Mary­land vot­ers sup­port ex­ist­ing pro­tec­tions for oys­ters

Record Observer - - SPORTS -

An over­whelm­ing ma­jor­ity of Mary­land vot­ers across party lines sup­port main­tain­ing ex­ist­ing Ch­e­sa­peake Bay oys­ter sanc­tu­ar­ies, ac­cord­ing to a poll by a bi­par­ti­san re­search team com­mis­sioned by the Ch­e­sa­peake Bay Foun­da­tion.

Mary­land is con­sid­er­ing a pro­posal to open up nearly 1,000 acres of oys­ter sanc­tu­ar­ies to har­vest.

“Vot­ers un­der­stand the value of leav­ing a quar­ter of the state’s reefs closed to har­vest, so oys­ters can re­cover from decades of over­har­vest and dis­ease,” said Ali­son Prost, Mary­land Ex­ec­u­tive Di­rec­tor of CBF.

The poll re­sults found 88 per­cent of Mary­lan­ders sup­port ex­ist­ing sanc­tu­ar­ies, two-thirds of those vot­ers “strongly.” The find­ings sug­gest strong sup­port across party lines, with 91 per­cent of reg­is­tered Democrats, 89 per­cent of In­de­pen­dents, and 82 per­cent of Repub­li­cans in sup­port.

The poll was con­ducted by a col­lab­o­ra­tion be­tween Fair­bank, Maslin, Maullin, Metz & As­so­ciates, a Demo­cratic polling firm, and Pub­lic Opin­ion Strate­gies, a Repub­li­can polling firm.

Three-quar­ters of Mary­land’s oys­ter reefs are open to har­vest­ing, un­der cur­rent reg­u­la­tions. A pro­posal be­fore the Oys­ter Ad­vi­sory Com­mis­sion would shrink the sanc­tu­ary ar­eas by 11 per­cent and en­large the har­vest ar­eas.

“Mary­lan­ders un­der­stand we must take the long view man­ag­ing our oys­ters,” said Prost. “That’s why it’s vi­tally important we wait for sci­en­tists to fin­ish their stock as­sess­ment.”

The poll found vot­ers un­der­stand the value of undis­turbed oys­ter beds. Fully 92 per­cent said that the abil­ity of those sanc­tu­ary reefs to fil­ter pol­lu­tants from the wa­ter and to im­prove wa­ter qual­ity was “ex­tremely” or “very important” to them. And 88 per­cent of vot­ers said they value the pro­tec­tion and habi­tat for fish, crabs, and other plants and wildlife that pro­tected reefs pro­vide.

HB924, be­ing con­sid­ered in the Gen­eral As­sem­bly, should be sup­ported. It leg­is­lates that sanc­tu­ar­ies can­not be re­duced or al­tered un­til a stock as­sess­ment re­port re­quired by SB937, passed last ses­sion, is com­plete.

At a pub­lic hear­ing on Fri­day, sup­port­ers of HB924 tes­ti­fied that oys­ter sanc­tu­ar­ies should be closed per­ma­nently not only to max­i­mize growth po­ten­tial but also to sup­port an in­crease in the over­all biomass of dis­ease-re­sis­tant oys­ters in mul­ti­ple ar­eas.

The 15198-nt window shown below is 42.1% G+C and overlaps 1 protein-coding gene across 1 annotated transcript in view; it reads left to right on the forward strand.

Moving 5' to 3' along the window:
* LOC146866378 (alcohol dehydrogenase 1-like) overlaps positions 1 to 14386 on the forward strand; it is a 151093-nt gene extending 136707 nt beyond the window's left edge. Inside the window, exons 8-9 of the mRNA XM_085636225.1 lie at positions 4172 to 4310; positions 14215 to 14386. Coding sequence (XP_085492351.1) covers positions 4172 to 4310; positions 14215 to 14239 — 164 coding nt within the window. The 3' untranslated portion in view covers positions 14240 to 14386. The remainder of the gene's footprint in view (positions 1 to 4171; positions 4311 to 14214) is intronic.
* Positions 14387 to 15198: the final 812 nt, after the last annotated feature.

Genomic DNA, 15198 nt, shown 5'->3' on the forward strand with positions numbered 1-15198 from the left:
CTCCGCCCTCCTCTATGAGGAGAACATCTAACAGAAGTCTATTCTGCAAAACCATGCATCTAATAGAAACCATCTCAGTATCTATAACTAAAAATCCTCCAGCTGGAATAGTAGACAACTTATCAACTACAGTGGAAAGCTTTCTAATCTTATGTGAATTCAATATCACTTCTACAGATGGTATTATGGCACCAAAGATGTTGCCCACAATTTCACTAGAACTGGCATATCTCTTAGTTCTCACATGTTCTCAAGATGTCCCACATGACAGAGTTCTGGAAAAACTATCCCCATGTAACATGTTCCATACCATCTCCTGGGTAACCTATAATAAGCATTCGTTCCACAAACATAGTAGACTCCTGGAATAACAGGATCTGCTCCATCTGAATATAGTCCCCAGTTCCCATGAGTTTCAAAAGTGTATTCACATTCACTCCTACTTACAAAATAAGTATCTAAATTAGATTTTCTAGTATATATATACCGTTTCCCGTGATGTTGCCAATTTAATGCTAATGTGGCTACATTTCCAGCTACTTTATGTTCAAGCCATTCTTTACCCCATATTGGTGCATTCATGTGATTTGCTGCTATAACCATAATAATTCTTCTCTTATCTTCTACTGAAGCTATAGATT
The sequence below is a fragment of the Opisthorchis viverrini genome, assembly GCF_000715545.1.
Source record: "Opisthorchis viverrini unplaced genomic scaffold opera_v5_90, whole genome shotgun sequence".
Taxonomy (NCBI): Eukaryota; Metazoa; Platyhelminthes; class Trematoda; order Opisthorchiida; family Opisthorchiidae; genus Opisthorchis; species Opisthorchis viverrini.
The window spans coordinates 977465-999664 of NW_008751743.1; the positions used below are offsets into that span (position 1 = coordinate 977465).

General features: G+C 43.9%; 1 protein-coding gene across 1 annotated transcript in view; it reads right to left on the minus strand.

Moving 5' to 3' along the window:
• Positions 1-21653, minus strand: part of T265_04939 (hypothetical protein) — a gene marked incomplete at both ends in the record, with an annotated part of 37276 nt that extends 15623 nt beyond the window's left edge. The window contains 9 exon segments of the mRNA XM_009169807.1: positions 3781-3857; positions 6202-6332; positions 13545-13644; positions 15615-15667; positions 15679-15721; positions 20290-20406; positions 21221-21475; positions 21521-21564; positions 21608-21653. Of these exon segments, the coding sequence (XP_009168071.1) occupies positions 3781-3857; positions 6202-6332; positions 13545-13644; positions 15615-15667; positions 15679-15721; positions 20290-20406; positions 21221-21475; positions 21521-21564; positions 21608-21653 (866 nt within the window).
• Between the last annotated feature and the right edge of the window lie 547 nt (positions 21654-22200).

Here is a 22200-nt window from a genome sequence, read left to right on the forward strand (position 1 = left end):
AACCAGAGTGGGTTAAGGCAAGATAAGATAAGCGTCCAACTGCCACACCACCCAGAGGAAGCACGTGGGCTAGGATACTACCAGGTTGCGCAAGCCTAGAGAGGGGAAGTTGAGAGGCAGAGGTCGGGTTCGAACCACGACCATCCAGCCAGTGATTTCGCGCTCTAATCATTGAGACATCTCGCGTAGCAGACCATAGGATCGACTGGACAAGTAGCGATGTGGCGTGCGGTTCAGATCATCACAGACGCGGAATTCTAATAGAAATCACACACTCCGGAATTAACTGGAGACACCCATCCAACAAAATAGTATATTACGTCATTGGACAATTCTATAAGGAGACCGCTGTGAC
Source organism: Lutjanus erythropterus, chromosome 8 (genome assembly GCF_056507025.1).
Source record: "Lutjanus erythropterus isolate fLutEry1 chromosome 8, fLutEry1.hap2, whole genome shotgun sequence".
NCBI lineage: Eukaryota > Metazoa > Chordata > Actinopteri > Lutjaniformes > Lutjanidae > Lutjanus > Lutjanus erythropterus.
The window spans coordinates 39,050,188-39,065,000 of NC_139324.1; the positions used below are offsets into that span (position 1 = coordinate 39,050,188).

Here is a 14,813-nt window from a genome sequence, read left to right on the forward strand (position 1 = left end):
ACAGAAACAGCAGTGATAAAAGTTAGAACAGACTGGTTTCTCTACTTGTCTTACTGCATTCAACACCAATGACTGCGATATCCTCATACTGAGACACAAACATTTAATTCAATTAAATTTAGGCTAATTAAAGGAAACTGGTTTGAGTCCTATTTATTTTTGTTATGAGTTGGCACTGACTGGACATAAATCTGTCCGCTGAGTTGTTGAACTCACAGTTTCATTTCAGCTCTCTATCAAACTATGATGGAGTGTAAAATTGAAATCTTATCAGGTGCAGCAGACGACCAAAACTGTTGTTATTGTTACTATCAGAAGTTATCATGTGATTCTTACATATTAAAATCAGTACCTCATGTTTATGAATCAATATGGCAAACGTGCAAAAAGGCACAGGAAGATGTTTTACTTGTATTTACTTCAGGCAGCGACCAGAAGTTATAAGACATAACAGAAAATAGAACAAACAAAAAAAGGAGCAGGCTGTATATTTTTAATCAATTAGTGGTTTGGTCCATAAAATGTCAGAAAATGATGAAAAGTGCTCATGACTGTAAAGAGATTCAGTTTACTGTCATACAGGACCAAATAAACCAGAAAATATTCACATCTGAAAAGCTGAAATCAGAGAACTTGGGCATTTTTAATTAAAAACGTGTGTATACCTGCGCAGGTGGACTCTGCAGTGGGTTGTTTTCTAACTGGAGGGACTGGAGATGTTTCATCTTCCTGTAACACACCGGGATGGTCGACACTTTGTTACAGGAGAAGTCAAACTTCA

A sanc­tu­ary is a place where some­one or some­thing is pro­tected or given shel­ter. If they’re in a sanc­tu­ary, oys­ters should be left alone.

*** Gill-net non­sense SB554 should be op­posed since it’s un­nec­es­sar y leg­is­la­tion and seeks to in­crease the al­low­able stretched mesh size of com­mer­cial gill nets from 7 inches to 7.5 inches.

The in­creased size would likely in­crease the kill of large spawner fe­male striped bass. It would also in­crease the like­li­hood of killing the few At­lantic stur­geon left in the Ch­e­sa­peake.

As a coast-wide mi­gra­tory species, striped bass are man­aged in Mary­land by the DNR con­sis­tent with the pa­ram­e­ters set by the Striped Bass Man­age­ment Board of the At­lantic States Marine Fish­eries Com­mis­sion. Al­low­able fish­ing gear should con­tinue to be man­aged through reg­u­la­tion, and by DNR, con­sis­tent with the ap­proved ASMFC fish­eries man­age­ment plan.

*** Fish­ing re­port A full-blown run of yel­low perch is ex­pected any day now. White perch need a bit warmer wa­ter to spawn, but they too should be in up­per tribu­taries en masse in an­other couple weeks if weather con­tin­ues to stay mild.

Anglers are al­ready hav­ing some luck near Milling­ton in the Ch­ester River, on the Yel­low Bank Stream of the Cor­sica, the Tuck­a­hoe, and in the up­per Chop­tank ap­proach­ing Greens­boro.

On the Po­comoke, where wa­ter tem­per­at­ues are al­ready in the 50s, catch num­bers for yel­low perch, crap­pie, and pick­erel (up to 26 inches) con­tinue to grow. White perch should be ac­tive any day now. Blue gills and large­mouth bass are also get­ting ac­tive.

*** Duck blind know-it-all Egg-dump­ing, or “in­traspe­cific brood par­a­sitism” is com­mon in Wood Ducks—fe­males visit other Wood Duck cav­i­ties, lay eggs in them, and leave them to be raised by the other fe­male.

Fol­low me on Twit­ter@csknauss / email me at ck­nauss@star­dem.com

Newspapers in English

Newspapers from USA

© PressReader. All rights reserved.